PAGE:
National best-selling author Frank Peretti is an undisputed master of supernatural thrillers. The Oath has sold nearly a million copies and won the ECPA Gold Medallion Award for best fiction. When a nature photographer is killed and mutilated while camping, common sense points to a rogue bear on the prowl. But the search for answers uncovers a century of sin-and a beast of ghastly power. Filled with chilling suspense and unforgettable imagery, The Oath is an epic tale of good versus evil.
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Very good book! I can't say enough about it, I just finished it and am ready to listen to it again! Suspenseful to the last word, a great way to get the point across!
Retired bookkeeper, married, Mom of 2, two granddaughters. Love cozy mysteries.
I've enjoyed ALL of Peretti's books, and this is one of his best yet! One of those stories that keep you enthralled and excited to come back to in order to "find out what happened". More, Frank! Narration was great, too!
Frank Peretti is a very good author. This book will keep you on the edge of your seat. Was as good as Monster!! Great job!!!
The narration was very good by Tom Stechschulte. I don't think I would risk reading another Frank Peretti book. I was so disappointed where the book went in the last hour and a half. Imagine a Stephen King book where you are fully engrossed in the story and just when our hero is fighting a monster, he becomes untouchable because he has Jesus in his heart a believes there is a god. Please!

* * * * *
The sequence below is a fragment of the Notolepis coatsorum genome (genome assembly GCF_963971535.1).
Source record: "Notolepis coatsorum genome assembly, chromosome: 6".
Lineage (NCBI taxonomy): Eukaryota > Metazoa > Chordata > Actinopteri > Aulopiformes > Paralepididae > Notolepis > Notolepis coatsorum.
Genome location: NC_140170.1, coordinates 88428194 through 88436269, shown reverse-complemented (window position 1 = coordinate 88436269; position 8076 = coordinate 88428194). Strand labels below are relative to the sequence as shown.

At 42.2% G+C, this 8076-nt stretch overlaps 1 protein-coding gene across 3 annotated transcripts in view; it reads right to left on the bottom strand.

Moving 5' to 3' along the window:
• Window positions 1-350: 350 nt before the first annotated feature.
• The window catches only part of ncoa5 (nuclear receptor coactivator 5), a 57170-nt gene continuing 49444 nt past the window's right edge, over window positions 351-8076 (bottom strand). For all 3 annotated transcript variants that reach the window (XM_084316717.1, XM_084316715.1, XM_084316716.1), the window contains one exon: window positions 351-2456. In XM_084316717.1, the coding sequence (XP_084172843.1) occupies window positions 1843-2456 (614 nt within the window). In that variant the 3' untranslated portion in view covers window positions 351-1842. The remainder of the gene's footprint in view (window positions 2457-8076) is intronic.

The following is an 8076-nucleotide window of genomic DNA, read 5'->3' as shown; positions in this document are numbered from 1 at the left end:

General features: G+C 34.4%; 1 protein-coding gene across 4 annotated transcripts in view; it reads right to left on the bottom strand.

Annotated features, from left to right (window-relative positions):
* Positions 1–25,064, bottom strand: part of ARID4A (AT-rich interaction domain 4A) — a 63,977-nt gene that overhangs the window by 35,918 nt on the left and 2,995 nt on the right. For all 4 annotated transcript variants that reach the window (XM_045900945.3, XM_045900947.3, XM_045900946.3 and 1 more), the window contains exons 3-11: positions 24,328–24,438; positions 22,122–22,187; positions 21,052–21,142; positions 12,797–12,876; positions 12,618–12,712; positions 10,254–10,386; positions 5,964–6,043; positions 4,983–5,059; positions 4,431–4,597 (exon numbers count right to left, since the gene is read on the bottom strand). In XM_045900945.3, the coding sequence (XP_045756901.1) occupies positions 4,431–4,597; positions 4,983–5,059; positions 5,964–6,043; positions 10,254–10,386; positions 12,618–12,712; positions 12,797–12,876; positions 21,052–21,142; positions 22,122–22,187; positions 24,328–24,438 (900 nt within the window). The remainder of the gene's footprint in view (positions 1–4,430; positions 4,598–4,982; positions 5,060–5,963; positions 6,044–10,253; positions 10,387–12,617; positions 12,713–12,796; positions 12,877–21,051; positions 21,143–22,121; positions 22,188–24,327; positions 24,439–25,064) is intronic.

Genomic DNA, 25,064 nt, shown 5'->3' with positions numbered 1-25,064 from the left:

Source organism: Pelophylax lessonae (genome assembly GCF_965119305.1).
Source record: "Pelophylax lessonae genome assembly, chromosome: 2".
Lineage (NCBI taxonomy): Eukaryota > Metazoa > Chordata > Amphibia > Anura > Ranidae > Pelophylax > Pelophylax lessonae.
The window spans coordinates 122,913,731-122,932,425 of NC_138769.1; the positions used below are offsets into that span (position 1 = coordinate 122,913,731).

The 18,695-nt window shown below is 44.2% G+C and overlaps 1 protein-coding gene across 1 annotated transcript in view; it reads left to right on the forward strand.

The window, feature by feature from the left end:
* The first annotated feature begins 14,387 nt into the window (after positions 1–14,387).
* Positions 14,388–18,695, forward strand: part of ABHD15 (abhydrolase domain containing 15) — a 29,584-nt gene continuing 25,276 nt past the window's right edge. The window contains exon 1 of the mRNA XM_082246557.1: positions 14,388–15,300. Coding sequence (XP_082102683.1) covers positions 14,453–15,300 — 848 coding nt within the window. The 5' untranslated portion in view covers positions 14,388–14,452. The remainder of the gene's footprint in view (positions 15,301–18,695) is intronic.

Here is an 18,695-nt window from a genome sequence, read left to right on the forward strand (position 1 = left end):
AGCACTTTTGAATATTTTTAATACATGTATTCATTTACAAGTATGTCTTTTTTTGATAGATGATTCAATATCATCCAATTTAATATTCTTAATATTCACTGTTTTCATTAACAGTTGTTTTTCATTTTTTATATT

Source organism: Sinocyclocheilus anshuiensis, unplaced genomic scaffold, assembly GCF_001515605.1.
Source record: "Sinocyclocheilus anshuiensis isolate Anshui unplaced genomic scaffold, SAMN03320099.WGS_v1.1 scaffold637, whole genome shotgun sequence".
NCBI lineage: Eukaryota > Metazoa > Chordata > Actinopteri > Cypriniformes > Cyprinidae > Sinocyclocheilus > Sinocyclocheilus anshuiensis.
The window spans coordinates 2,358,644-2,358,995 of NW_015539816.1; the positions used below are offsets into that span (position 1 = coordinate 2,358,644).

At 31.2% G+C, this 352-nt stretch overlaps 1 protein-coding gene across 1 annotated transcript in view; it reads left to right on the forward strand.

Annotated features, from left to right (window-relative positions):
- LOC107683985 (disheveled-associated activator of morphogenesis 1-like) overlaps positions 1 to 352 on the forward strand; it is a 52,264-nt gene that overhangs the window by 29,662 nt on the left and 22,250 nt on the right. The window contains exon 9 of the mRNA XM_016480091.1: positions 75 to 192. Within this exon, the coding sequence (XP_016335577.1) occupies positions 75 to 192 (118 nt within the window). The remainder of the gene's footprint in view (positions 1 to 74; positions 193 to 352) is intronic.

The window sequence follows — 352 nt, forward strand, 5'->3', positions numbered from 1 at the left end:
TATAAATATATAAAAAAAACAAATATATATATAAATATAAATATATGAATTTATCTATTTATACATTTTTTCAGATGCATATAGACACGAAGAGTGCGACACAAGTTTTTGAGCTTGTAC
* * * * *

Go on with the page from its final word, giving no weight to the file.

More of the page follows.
No, but I will look more into the author before choosing to read a new author.
Very good voices. You knew which character was speaking just from his voice.
No, I think this would be more of a Christian propaganda film.
I had no complaints about Toms Stechschulte's narration. Seemed fitting for a mystery/crime solving type of story.
Well... I liked the book, and it was okay... I guess my crutch on this read, is that I've already read "This Present Darkness" and "Piercing the Darkness" by Frank Peretti (amazing books!). Those two books put together amazing stories that balance the dark side AND the light side of Christianity (or lack of). I should add, I really like to read Christian fiction stories that encourage growth as a child of God - with the two prior Peretti books I felt warned and encouraged while reading. I walked away feeling better. Those two books I have recommended over and over again, every time I loan my copies out to friends, they come back raving just as much as I did.
On the other hand, "The Oath" is a mystery/crime story that really seemed to focus heavily on sin alone and paralleled a story of what happens to a community overtaken by sin. This isn't a book that left me wanting to tell my friends about. This books story-line although not terrible didn't seem as well written, and I missed the balance of encouragement of prayer that he included in the books I mentioned before. Although the story was okay, it left more of a feeling of doom and gloom through out the read.
I've purchased this book years ago when it was first printed. I was glad to see Audible with an unabridged version of this story. Thanks.
I love a good murder mystery or any novel where good overcomes evil. Two of my favorite authors are Frank Peretti and Ted Dekker.